Q. This year, I will turn 52 and my wife 51. Two of our three children are still in college, but the last tuition payment should be in 2015. I am in sales, with a base pay around $100,000. Commissions and bonus have added another $20,000 to $80,000 a year over the past several years. We moved last year, purchased a 5,000-square-foot home for $850,000 (cash) and banked $80,000 from the sale of our previous home.
We have about $120,000 in college expenses left, plus a wedding and rehearsal dinner ($40,000). Property taxes, car/home insurance and HOA dues are about $23,000 a year. No debt or spousal income. Good health. What do I need to do to retire by 60? —T. S., by email
A. It’s all about the glide path you choose. The good news is your glide path is all about relative comfort, not a possible crash.
The biggest lever anyone has on retirement is flexibility about spending and standard of living. Lots of readers, for instance, would retire today if they had your $835,000 in financial assets and an $850,000 house with no mortgage.
That is, after all, $1,685,000.
They’d sell the house, quit the job, reserve some more money for the kids’ college, urge your daughter to elope, and head for the timeshares in Mexico. They’d figure that with about $1.5 million, they could easily live on $60,000 a year. They’d know it would go up a bit more when they turn 62 and take Social Security benefits.
The real issue is how much can you improve your standard of living over the next 9 years? Can you improve it enough to sustain the ownership costs of an $850,000 house? That’s a nearly 100 percent pure crystal ball question. So let’s look at some of the main variables.
Your house. Since it takes about $1,000 in financial assets to support the operating costs of $1,000 of house (that’s a very rough rule of thumb), you currently have the resources to support your house. But nothing else. Move to a $425,000 house, invest the remaining equity, and you’ll have your shelter costs covered for life.
Your existing investments. A lot will depend on the return your existing assets earn over the next 9 years. If they earn 8 percent, they will double. You’ll be able to support your current house and have about $35,000 a year to spend on everything else, including income taxes. If you downsize and double your $835,000, you’ll have your shelter covered and about $66,000 a year for everything else, including income taxes.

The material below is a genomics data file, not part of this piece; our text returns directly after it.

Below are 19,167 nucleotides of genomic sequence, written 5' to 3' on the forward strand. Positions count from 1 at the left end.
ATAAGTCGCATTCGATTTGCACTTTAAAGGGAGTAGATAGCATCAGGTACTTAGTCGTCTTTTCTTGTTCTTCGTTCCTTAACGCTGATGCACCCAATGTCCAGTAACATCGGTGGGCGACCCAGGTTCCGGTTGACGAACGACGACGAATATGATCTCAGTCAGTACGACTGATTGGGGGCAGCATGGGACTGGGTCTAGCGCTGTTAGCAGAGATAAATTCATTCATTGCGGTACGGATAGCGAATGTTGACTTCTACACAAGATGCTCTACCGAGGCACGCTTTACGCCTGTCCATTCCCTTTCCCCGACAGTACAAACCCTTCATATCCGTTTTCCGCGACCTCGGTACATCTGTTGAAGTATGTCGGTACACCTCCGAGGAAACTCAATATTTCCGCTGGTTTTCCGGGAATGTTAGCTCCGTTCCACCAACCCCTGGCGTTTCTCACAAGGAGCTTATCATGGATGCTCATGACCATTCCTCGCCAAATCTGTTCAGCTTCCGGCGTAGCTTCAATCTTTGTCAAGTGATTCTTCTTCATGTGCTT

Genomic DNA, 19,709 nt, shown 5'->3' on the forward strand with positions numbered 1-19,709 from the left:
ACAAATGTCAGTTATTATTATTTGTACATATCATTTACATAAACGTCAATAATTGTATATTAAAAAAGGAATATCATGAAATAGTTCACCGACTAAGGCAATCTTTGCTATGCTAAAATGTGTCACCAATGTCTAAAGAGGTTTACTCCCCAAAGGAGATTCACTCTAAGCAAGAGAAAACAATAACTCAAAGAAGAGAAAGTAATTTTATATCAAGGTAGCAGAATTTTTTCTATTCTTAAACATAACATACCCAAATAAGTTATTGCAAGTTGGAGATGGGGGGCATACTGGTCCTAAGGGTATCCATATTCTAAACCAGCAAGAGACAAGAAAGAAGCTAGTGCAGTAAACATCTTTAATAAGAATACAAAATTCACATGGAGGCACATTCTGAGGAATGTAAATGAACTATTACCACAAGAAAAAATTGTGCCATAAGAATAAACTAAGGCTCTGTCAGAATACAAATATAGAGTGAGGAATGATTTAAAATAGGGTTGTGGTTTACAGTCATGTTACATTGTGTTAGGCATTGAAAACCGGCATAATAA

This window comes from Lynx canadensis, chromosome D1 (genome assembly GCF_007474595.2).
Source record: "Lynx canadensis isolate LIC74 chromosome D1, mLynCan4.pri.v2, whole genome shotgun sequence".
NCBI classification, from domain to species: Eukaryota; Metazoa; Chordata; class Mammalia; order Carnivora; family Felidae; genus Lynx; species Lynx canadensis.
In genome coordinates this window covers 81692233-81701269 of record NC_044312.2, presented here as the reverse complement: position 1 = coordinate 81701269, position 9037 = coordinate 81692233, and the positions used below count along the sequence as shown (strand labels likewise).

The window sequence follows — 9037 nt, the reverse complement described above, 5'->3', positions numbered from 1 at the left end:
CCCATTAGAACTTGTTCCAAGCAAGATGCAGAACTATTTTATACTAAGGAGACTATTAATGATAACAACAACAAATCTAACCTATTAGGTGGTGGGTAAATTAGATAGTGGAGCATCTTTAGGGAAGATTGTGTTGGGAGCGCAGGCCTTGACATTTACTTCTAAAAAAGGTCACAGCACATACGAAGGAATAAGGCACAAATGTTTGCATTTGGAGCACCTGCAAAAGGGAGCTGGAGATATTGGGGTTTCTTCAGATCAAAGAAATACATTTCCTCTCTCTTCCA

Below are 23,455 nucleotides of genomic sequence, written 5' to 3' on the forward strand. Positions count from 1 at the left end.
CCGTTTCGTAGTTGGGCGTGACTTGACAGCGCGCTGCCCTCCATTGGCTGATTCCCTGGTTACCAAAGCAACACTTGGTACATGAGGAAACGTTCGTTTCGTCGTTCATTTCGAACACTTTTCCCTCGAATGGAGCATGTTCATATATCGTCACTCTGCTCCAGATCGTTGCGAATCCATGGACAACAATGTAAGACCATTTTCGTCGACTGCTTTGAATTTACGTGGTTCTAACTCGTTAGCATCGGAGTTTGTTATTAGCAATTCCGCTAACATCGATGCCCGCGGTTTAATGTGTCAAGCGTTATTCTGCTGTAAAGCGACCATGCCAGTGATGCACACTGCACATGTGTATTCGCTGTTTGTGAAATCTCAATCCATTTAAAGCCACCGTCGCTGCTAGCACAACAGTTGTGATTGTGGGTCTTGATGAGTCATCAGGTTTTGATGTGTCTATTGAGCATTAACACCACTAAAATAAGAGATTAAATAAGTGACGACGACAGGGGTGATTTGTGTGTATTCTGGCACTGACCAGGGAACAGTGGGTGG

Your continued saving. Make full use of 401(k) plan provisions for workers age 50 and over, and you can save $22,000 a year. That could add another $288,000 to your nest egg and perhaps another $12,000 a year to your pre-tax income.
Add your eventual Social Security income— which is estimated on the annual report you get from Social Security— and you’re likely to be able to sustain your current standard of living in retirement, house and all, if you just keep on truckin’. If the job leaves you, your health goes, or investment returns disappoint, you’ll need to adjust downward. Pick the right beach and it may not bother you at all.
Q. I have been laid off for the second time. Both times, my job has gone overseas. Now money is getting tight for my family. I am considering drastic actions. One action is to withdraw part, or all, of my Roth 401(k). I am not sure of the ramifications. Is it a viable option, under the circumstances? I suspect many Americans are facing the same problem right now. —J.W. by email from Austin, TX
A. Roth IRA contributions are after-tax dollars. Withdrawals are treated on a FIFO basis— first in, first out— and there are no tax or penalty consequences for withdrawal of your original deposits. If you withdraw more than your contributions (original principal), you will be withdrawing earned income. That money would be subject to penalty if it has been in the account for less than 5 years. Before doing this, I suggest a visit with a good tax accountant.